Thursday, August 02, 2012
Mitt Romney has a five-point edge over President Obama in the battleground state of North Carolina.
The latest Rasmussen Reports telephone survey of Likely Voters in the Tar Heel State finds Romney with 49% support, while the president earns 44% of the vote. Three percent (3%) prefer some other candidate, and another four percent (4%) are undecided. (To see survey question wording, click here.)
This moves the state from Toss-Up Status to Leans Romney in the Rasmussen Reports Electoral College Projections.
The economy is the top issue of Election 2012 and, like Americans everywhere, there are deep concerns in North Carolina. Only 11% rate the U.S. economy as good or excellent, while 53% say it’s poor. Twenty-four percent (24%) say economic conditions in the nation are getting better these days, but a plurality (47%) feel they’re getting worse.
Just 35% believe the economy will get better if Obama is reelected and Democrats regain control of Congress. Forty-eight percent (48%) believe it will get worse. If Romney is elected and Republicans win control of Congress, 40% believe it will get better and 41% say worse. For both men, the North Carolina numbers are a bit more optimistic than the national average.
Fifty-two percent (52%) of voters in the state say, generally speaking, entrepreneurs who start small businesses do the most to create jobs and economic growth. Twenty-two percent (22%) give big business the credit while 7% point to state and local governments. Only 5% give primary credit to the federal government.
Furthermore, 62% say small businesses provides a more valuable service to the community than big businesses, state and local governments and federal governments.
Seventy-three percent (73%) believe people who start small businesses are primarily responsible for the success or failure of their own businesses. An overwhelming majority (81%) say small business owners work harder than the typical worker does. North Carolina voters’ perceptions of small businesses are comparable to the views of voters nationwide.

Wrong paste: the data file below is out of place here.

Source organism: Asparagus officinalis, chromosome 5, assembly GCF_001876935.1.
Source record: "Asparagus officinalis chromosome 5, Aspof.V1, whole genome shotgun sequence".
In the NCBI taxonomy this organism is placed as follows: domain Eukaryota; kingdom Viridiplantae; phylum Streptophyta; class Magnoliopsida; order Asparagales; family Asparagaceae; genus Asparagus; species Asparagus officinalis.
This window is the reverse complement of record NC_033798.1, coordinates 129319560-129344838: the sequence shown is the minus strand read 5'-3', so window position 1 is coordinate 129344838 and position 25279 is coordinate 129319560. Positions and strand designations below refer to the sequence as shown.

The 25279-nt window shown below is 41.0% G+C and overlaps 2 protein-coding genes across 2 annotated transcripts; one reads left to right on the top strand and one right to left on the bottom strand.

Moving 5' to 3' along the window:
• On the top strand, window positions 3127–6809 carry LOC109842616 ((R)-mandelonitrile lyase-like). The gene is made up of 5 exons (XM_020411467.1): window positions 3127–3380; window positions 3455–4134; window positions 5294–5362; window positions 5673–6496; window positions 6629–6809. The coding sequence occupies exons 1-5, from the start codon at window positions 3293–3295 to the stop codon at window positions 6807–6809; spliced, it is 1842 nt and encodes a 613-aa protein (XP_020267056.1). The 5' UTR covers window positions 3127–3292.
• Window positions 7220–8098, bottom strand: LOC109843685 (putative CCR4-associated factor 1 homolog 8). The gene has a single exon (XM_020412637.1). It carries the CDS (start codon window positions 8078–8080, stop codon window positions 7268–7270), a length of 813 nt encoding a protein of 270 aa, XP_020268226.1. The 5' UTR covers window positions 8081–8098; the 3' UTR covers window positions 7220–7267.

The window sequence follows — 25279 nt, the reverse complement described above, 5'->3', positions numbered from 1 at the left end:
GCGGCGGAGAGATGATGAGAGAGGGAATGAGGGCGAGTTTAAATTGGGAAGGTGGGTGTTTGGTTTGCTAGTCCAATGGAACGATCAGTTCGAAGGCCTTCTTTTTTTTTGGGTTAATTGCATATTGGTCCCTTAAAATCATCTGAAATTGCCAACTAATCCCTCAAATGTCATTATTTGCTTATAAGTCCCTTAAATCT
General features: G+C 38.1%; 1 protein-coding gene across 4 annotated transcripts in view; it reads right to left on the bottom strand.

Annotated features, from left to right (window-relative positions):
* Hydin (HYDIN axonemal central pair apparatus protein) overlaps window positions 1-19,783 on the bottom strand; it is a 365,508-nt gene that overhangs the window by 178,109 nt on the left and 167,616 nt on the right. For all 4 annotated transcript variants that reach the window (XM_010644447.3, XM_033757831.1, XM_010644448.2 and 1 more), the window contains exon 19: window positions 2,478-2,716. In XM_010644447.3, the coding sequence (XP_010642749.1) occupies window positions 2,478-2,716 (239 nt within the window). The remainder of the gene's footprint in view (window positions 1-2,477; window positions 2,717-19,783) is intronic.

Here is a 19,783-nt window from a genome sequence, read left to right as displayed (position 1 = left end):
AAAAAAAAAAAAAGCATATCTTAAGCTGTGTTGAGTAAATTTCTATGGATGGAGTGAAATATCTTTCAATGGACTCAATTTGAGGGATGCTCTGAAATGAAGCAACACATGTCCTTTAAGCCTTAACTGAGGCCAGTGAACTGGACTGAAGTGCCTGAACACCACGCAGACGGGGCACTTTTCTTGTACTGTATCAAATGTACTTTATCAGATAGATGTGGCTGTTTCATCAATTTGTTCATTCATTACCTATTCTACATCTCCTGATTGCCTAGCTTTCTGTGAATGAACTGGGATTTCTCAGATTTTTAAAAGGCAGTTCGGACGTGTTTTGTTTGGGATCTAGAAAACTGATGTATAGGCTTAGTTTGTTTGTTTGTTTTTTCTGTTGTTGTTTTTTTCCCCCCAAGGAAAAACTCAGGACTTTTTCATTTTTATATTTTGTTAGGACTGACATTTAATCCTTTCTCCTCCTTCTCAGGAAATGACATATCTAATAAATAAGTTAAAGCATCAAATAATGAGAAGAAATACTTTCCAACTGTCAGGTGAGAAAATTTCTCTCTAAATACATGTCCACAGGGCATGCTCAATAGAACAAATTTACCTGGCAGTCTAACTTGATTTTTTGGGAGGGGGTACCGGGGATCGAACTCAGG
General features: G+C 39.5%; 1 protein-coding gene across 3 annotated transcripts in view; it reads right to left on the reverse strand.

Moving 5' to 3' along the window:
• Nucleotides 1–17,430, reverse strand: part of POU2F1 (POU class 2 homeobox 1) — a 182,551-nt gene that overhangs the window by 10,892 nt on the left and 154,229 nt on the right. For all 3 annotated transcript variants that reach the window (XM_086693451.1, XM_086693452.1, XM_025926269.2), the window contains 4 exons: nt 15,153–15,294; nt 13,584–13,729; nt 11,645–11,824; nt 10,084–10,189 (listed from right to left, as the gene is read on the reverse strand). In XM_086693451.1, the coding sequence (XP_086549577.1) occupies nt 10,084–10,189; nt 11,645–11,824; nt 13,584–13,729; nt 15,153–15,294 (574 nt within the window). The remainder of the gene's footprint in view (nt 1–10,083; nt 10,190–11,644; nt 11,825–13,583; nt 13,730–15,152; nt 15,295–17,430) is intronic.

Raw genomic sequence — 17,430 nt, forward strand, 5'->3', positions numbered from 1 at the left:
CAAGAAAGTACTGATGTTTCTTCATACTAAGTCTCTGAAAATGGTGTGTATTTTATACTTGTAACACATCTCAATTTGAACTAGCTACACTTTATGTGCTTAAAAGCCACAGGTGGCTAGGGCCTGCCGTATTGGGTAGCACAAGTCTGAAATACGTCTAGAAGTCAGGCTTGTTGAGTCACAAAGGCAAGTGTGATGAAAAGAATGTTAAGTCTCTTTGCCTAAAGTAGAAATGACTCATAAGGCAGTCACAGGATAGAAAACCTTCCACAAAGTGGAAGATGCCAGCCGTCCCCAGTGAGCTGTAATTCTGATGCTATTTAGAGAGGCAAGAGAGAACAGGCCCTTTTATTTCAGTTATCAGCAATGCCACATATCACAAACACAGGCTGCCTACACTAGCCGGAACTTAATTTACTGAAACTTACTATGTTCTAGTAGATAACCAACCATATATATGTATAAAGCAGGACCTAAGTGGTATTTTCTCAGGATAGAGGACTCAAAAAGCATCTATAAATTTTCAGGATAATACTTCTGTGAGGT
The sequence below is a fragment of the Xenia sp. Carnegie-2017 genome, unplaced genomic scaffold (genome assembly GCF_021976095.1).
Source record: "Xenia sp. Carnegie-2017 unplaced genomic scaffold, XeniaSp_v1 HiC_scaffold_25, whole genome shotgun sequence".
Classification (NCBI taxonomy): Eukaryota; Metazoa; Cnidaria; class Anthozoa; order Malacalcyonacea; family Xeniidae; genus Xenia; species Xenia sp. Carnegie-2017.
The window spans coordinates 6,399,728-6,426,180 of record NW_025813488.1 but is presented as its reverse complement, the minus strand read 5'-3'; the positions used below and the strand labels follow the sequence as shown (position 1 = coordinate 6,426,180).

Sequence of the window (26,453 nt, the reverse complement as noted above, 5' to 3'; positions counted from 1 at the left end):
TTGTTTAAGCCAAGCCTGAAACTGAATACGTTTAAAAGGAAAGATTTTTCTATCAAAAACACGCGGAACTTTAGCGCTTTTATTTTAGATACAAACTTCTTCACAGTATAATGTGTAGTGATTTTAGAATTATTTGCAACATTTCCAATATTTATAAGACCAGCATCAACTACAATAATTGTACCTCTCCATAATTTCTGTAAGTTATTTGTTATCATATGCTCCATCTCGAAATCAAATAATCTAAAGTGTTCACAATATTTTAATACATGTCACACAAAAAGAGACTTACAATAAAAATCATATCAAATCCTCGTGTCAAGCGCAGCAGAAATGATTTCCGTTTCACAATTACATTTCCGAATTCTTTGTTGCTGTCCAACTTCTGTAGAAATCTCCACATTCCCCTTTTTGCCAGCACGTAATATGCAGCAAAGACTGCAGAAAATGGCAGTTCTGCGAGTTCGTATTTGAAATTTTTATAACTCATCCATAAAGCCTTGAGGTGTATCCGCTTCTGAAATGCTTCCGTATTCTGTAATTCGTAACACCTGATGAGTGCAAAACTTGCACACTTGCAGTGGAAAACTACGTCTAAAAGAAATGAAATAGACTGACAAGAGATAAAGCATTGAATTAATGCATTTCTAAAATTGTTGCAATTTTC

The survey of 500 Likely Voters in North Carolina was conducted on August 1, 2012 by Rasmussen Reports. The margin of sampling error is +/- 4.5 percentage points with a 95% level of confidence. Field work for all Rasmussen Reports surveys is conducted by Pulse Opinion Research, LLC. See methodology.
Romney has consistently held a modest lead in North Carolina. In June, he was up three and in May he was up eight. The Obama campaign appears to be seriously contesting the state and will hold the Democratic convention in Charlotte. The Romney team appears to discount concerns that Obama could win the state again. In 2008, Obama became the first Democrat to win North Carolina’s Electoral College votes since Jimmy Carter in 1976.
Fifty percent (50%) of North Carolina voters have at least a somewhat favorable opinion of Romney, while 47% view him unfavorably. These numbers include Very Favorable reviews from 23% and Very Unfavorable marks from 30%.
As for the president, 47% of voters in the state at least somewhat approve of the job he is doing. Fifty-one percent (51%), however, disapprove of Obama’s job performance. That includes Strong Approval from 31% and Strong Disapproval from 46%, giving the president an Approval Index of -15, better than the level measured among Likely Voters nationwide. Romney leads Obama among males, 52% to 37%, but trails the president among females 51% to 46%. Younger voters tend to support the president while their elders favor Romney.
Among voters not affiliated with either of the two major political parties, Romney holds a 59% to 29% advantage over the incumbent.
Looking at other states around the country, Romney leads in Indiana, Missouri and North Dakota. Obama is ahead in New Hampshire, Nevada, Michigan and Pennsylvania. The race is a toss-up in Florida, Iowa, Colorado, Wisconsin, Ohio and Virginia.
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